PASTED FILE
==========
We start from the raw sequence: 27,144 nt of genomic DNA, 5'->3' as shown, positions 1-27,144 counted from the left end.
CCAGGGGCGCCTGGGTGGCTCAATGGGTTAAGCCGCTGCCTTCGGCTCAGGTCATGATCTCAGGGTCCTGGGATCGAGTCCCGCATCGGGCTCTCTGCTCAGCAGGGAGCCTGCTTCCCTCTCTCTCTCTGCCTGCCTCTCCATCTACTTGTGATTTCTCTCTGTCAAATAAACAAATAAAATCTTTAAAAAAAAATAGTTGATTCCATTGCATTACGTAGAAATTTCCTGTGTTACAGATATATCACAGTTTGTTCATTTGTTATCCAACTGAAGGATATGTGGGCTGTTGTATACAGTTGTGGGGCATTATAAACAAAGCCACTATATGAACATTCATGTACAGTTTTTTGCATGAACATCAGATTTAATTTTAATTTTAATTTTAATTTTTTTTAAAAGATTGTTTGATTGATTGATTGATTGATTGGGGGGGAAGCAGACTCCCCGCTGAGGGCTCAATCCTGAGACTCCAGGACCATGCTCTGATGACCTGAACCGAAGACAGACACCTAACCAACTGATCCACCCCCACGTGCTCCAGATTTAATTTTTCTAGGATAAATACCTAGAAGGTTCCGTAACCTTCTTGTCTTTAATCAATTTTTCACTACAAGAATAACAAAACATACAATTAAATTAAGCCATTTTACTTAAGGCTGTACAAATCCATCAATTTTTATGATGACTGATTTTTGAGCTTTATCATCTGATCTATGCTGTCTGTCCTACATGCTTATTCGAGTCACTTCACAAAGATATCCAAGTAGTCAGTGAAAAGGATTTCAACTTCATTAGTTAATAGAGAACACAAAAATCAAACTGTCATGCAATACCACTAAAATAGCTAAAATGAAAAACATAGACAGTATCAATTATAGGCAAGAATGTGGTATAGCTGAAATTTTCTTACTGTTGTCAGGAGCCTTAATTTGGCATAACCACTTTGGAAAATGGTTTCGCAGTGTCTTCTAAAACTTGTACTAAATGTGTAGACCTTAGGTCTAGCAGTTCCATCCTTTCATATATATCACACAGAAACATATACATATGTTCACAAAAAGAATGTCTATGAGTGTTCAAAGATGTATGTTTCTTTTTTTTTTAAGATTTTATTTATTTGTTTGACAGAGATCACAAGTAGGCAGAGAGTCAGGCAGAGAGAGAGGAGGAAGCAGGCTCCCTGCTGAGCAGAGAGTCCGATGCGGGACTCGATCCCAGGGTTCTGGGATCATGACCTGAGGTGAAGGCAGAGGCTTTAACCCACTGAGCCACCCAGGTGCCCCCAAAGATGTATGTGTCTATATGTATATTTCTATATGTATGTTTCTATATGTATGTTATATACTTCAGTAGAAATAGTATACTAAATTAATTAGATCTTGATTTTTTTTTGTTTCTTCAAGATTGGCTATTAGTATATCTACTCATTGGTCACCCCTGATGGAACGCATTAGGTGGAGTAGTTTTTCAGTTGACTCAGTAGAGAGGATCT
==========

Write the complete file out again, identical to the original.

We start from the raw sequence: 27,144 nt of genomic DNA, 5'->3' as shown, positions 1-27,144 counted from the left end.
CCAGGGGCGCCTGGGTGGCTCAATGGGTTAAGCCGCTGCCTTCGGCTCAGGTCATGATCTCAGGGTCCTGGGATCGAGTCCCGCATCGGGCTCTCTGCTCAGCAGGGAGCCTGCTTCCCTCTCTCTCTCTGCCTGCCTCTCCATCTACTTGTGATTTCTCTCTGTCAAATAAACAAATAAAATCTTTAAAAAAAAATAGTTGATTCCATTGCATTACGTAGAAATTTCCTGTGTTACAGATATATCACAGTTTGTTCATTTGTTATCCAACTGAAGGATATGTGGGCTGTTGTATACAGTTGTGGGGCATTATAAACAAAGCCACTATATGAACATTCATGTACAGTTTTTTGCATGAACATCAGATTTAATTTTAATTTTAATTTTAATTTTTTTTAAAAGATTGTTTGATTGATTGATTGATTGATTGGGGGGGAAGCAGACTCCCCGCTGAGGGCTCAATCCTGAGACTCCAGGACCATGCTCTGATGACCTGAACCGAAGACAGACACCTAACCAACTGATCCACCCCCACGTGCTCCAGATTTAATTTTTCTAGGATAAATACCTAGAAGGTTCCGTAACCTTCTTGTCTTTAATCAATTTTTCACTACAAGAATAACAAAACATACAATTAAATTAAGCCATTTTACTTAAGGCTGTACAAATCCATCAATTTTTATGATGACTGATTTTTGAGCTTTATCATCTGATCTATGCTGTCTGTCCTACATGCTTATTCGAGTCACTTCACAAAGATATCCAAGTAGTCAGTGAAAAGGATTTCAACTTCATTAGTTAATAGAGAACACAAAAATCAAACTGTCATGCAATACCACTAAAATAGCTAAAATGAAAAACATAGACAGTATCAATTATAGGCAAGAATGTGGTATAGCTGAAATTTTCTTACTGTTGTCAGGAGCCTTAATTTGGCATAACCACTTTGGAAAATGGTTTCGCAGTGTCTTCTAAAACTTGTACTAAATGTGTAGACCTTAGGTCTAGCAGTTCCATCCTTTCATATATATCACACAGAAACATATACATATGTTCACAAAAAGAATGTCTATGAGTGTTCAAAGATGTATGTTTCTTTTTTTTTTAAGATTTTATTTATTTGTTTGACAGAGATCACAAGTAGGCAGAGAGTCAGGCAGAGAGAGAGGAGGAAGCAGGCTCCCTGCTGAGCAGAGAGTCCGATGCGGGACTCGATCCCAGGGTTCTGGGATCATGACCTGAGGTGAAGGCAGAGGCTTTAACCCACTGAGCCACCCAGGTGCCCCCAAAGATGTATGTGTCTATATGTATATTTCTATATGTATGTTTCTATATGTATGTTATATACTTCAGTAGAAATAGTATACTAAATTAATTAGATCTTGATTTTTTTTTGTTTCTTCAAGATTGGCTATTAGTATATCTACTCATTGGTCACCCCTGATGGAACGCATTAGGTGGAGTAGTTTTTCAGTTGACTCAGTAGAGAGGATCT